The last concern I want to address that has been a big part of my fear, is the fear of the unknown.

I am a person who thrives off of information and knowledge. I feel more confident and secure when I can order my world around logic and reason. One of the most challenging realities of COVID 19 facing pregnant women right now is the complete lack of known and reliable information about how pregnant women are affected. Most of the information that exists is about women in their third trimester. So great, I just need to make it through the next 15 or so weeks and that will be relevant to me. Another strategy I use with clients to address anxiety is to have them list what they can control and what is out of their control. Then we use this list to plan for what they can control. I know reliable information, however little currently exists will help me feel more confident in planning around what I can control. I want to feel as informed as possible and do my part for the community, myself, and my baby. So I am sharing what reliable and verifiable information I have been able to find:

The CDC states pregnant women experience changes in their bodies that may increase their risk of some infections. With viruses from the same family as COVID-19, and other viral respiratory infections, such as influenza, women have had a higher risk of developing severe illness. It is always important for pregnant women to protect themselves from illnesses. Pregnant women should do the same things as the general public to avoid infection.

According to an article on Baby Center in collaboration with the Society for Maternal-Fetal Medicine; In answer to the question: Am I more at risk for COVID 19 if I am pregnant? So far, it doesn’t look like it.Pregnancy does change your immune system in ways that might make you more susceptible to viral respiratory infections like COVID-19. And if you become infected, you might also be at higher risk for more severe illness compared to the general population. This is what we’ve seen in pregnant women with other coronavirus infections (SARS-CoV and MERS-CoV) and other viral respiratory infections, such as flu. But based on limited data so far, this does not appear to be the case with COVID-19.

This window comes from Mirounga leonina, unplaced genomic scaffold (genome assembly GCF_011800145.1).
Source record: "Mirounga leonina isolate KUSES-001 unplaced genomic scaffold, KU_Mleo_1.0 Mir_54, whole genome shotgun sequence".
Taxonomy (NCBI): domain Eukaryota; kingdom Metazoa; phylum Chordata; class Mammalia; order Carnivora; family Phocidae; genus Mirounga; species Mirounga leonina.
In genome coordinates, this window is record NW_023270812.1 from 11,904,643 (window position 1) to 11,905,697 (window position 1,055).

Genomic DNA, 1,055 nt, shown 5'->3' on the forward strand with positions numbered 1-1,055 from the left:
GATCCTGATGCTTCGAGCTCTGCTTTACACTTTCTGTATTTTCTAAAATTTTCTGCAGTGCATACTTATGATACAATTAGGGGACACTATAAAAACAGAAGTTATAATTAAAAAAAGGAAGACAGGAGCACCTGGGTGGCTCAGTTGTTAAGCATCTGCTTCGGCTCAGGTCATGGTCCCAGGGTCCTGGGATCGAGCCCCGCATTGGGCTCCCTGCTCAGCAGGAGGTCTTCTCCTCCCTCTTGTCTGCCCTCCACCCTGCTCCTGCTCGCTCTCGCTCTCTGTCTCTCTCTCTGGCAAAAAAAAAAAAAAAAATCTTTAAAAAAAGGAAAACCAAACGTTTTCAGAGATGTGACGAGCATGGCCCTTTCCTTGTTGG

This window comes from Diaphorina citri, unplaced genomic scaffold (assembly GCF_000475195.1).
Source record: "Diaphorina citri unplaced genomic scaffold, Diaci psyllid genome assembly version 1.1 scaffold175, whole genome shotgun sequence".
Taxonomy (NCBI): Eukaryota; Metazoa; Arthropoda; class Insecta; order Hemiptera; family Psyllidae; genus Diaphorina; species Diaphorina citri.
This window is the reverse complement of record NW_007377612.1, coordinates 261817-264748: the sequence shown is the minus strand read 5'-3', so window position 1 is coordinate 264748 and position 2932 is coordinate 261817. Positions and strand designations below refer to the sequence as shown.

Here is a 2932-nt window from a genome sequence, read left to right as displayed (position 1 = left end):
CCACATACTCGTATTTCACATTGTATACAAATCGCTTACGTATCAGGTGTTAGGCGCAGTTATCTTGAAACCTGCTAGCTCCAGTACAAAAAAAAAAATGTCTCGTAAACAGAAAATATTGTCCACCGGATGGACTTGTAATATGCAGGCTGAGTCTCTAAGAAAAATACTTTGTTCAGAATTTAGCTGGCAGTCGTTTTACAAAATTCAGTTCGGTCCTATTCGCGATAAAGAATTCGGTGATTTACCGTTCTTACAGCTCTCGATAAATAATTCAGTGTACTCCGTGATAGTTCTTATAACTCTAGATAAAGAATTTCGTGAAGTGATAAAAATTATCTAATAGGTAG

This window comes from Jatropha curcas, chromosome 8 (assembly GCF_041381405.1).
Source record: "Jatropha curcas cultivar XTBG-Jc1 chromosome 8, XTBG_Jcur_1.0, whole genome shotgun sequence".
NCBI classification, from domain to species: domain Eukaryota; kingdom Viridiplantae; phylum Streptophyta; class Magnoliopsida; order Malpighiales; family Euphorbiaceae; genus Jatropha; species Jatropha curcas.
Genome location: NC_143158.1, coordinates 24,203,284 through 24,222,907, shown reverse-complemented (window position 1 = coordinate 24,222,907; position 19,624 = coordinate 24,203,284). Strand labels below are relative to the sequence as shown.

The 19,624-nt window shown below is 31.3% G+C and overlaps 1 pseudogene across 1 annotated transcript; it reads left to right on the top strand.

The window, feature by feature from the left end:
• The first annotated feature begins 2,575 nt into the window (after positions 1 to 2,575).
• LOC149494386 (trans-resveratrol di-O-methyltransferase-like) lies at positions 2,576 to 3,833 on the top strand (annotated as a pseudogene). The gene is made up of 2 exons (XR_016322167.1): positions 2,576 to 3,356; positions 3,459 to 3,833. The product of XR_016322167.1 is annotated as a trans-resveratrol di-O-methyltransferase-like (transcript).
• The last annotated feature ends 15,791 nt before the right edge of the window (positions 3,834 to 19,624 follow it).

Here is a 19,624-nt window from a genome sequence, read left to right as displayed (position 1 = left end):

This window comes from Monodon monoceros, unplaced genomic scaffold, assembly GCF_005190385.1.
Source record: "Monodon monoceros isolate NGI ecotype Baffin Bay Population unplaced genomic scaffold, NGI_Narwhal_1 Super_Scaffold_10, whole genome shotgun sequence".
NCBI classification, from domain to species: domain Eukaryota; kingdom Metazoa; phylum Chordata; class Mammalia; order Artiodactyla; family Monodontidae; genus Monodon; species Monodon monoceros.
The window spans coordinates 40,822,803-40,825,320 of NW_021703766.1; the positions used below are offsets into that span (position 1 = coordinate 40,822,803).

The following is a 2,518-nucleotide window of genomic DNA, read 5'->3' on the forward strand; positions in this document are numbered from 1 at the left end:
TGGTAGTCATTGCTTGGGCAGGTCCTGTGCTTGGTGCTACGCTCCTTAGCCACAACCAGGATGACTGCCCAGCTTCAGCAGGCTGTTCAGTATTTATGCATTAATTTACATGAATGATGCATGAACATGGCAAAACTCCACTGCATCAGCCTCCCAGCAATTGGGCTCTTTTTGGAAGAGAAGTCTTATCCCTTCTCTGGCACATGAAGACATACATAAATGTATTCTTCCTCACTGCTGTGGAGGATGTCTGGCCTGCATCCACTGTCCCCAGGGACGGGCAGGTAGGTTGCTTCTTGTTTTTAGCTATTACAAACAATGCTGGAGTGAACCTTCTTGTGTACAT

If you still feel overwhelmed by the uncertainty, you may want to seek anxiety therapy in St. Louis. That should go a long way in making you feel more in control of your situation.

Congrats to all the expecting moms out there on your new journey!

Conclusion

Pregnancy is an emotional time for every woman. With the ongoing pandemic coming into the picture, it is only natural for pregnant women to have doubts and questions about their as well as their unborn baby’s health and wellbeing. Hopefully, this post has put some of these fears to rest. The best to fight pandemic-related fears is through the right knowledge from the right sources.

Set up an appointment with St. Louis Therapists today

It is important for expectant mothers to be in a positive state of mind during their pregnancy. However, the ongoing COVID-19 pandemic has changed everything and brought in immense uncertainty and doubts. If you’re grappling with unanswered questions and uncertainties, help is at hand. Call our expert therapists at (314) 370-5531 or click here if you’re in need of counselling and therapy that helps you feel supported.